A Union in the Middle East/Western Asia can and must be achieved on the strength of three essential pillars: (i) a collective security mechanism; (ii) an integrated economic block, and in time complemented by a (ii) regional court of human rights and increased cultural and social integration. In a recent article published by Global Brief we have detailed our Case for this Union, highlighting the importance of each of these pillars for creating security, fostering a culture of human rights and achieving peace and collective prosperity in the region.

Far from creating a new economic or military hegemony for any single member, what is being advanced is collective cohesion where every member-state benefits with no single sovereign holding a paramount position. The proposed union will do away with self-defeating regional competition and coalesce inter-state relations. Such an all-encompassing union, apart from facilitating a two-state solution with mutual gain for the Israeli and Palestinian protagonists, will also fortify the relatively newly created Arab states born after the fall of the Ottoman empire, which to this day struggle with the notion of a nation-state.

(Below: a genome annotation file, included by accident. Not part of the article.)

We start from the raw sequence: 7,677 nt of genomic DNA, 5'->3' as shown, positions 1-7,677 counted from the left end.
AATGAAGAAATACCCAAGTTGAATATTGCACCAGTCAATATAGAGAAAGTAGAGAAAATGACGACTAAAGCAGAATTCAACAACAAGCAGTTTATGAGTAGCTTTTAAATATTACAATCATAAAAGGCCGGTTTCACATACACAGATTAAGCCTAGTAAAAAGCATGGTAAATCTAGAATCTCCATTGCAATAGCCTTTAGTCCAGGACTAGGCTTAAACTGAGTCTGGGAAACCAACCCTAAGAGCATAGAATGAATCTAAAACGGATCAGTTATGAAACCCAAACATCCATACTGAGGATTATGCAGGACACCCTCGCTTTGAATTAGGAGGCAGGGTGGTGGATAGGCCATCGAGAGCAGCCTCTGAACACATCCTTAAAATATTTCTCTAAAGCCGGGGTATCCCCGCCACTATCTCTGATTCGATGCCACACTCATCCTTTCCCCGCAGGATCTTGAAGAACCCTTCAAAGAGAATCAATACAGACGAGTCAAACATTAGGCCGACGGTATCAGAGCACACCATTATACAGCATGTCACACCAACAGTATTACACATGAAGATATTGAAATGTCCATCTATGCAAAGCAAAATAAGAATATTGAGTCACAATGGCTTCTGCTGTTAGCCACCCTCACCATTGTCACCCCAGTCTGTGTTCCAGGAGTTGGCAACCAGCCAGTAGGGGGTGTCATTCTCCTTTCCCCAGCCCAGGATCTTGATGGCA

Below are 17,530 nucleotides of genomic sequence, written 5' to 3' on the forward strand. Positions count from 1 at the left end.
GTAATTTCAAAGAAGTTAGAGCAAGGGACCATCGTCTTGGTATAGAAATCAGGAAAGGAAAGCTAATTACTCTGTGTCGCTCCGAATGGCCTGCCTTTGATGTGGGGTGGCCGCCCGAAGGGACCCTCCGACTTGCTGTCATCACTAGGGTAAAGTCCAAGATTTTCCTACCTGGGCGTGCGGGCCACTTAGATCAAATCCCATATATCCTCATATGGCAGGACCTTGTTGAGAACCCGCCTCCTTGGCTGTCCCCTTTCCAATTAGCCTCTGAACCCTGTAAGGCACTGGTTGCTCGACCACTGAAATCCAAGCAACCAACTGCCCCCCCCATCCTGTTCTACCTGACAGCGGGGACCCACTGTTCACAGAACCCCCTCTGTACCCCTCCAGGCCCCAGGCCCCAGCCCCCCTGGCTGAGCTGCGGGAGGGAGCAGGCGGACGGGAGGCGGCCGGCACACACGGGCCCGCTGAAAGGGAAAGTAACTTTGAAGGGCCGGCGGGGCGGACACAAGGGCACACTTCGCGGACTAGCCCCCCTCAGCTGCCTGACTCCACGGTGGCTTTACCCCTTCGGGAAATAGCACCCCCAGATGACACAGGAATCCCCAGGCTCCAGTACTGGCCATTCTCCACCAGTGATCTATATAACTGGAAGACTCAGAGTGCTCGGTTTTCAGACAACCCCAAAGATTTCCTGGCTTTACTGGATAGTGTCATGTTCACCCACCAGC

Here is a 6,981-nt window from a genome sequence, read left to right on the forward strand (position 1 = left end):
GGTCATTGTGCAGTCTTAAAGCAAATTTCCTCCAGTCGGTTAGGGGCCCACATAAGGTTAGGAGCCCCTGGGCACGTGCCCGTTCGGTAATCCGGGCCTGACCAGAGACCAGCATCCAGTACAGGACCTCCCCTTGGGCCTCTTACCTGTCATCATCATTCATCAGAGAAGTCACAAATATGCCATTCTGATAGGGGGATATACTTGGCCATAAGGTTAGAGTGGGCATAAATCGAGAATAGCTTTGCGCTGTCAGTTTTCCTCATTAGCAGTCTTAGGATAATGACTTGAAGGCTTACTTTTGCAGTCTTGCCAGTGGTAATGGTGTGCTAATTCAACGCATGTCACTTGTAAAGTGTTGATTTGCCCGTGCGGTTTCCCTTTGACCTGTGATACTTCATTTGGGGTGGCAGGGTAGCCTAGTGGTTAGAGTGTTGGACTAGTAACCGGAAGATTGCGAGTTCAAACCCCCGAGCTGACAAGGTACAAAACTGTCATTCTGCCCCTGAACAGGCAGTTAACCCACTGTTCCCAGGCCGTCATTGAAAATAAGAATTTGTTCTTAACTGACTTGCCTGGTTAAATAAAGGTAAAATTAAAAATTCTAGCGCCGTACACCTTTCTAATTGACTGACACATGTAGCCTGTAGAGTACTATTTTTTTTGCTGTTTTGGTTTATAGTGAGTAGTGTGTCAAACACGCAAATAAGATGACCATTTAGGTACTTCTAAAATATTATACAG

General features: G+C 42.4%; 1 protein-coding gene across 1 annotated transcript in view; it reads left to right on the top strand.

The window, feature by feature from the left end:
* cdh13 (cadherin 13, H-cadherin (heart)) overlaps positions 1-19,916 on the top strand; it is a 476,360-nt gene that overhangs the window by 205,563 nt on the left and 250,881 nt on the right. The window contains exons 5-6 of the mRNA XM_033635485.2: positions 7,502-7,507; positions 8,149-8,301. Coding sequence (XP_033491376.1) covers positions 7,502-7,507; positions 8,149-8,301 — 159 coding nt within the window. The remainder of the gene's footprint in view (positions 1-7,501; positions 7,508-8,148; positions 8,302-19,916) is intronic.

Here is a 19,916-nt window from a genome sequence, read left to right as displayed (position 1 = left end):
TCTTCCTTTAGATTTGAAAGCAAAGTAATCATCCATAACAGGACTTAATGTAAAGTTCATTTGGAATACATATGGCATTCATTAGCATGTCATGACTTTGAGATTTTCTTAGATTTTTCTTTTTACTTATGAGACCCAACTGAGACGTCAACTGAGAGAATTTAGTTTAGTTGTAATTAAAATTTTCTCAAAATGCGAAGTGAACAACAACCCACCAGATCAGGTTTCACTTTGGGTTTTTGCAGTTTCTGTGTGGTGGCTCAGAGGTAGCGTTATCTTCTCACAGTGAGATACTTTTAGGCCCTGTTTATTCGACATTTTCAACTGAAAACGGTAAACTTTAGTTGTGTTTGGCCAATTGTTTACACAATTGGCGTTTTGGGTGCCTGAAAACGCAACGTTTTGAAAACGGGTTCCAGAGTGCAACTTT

What is being proposed in this commentary is of course different than the vision for a New Middle East offered in the early 1990s by Shimon Peres and Arye Noar. First, what we are proposing is that the tent of such a union should be much wider in both scope and membership. The inclusion of other regional players in the mix will enrich the negotiations on the creation of such a union, increase the stakes for all regional parties, and necessitate a macro-level geopolitical view. This wider net will also make the union itself -- if and when realized -- stronger in its foundation as a collective entity.

Another crucial difference is the stimulus or 'driver' of this union. Inspired by the EU model, Peres and Noar focused on economic interdependence as the best means of realizing peace and moving towards a union.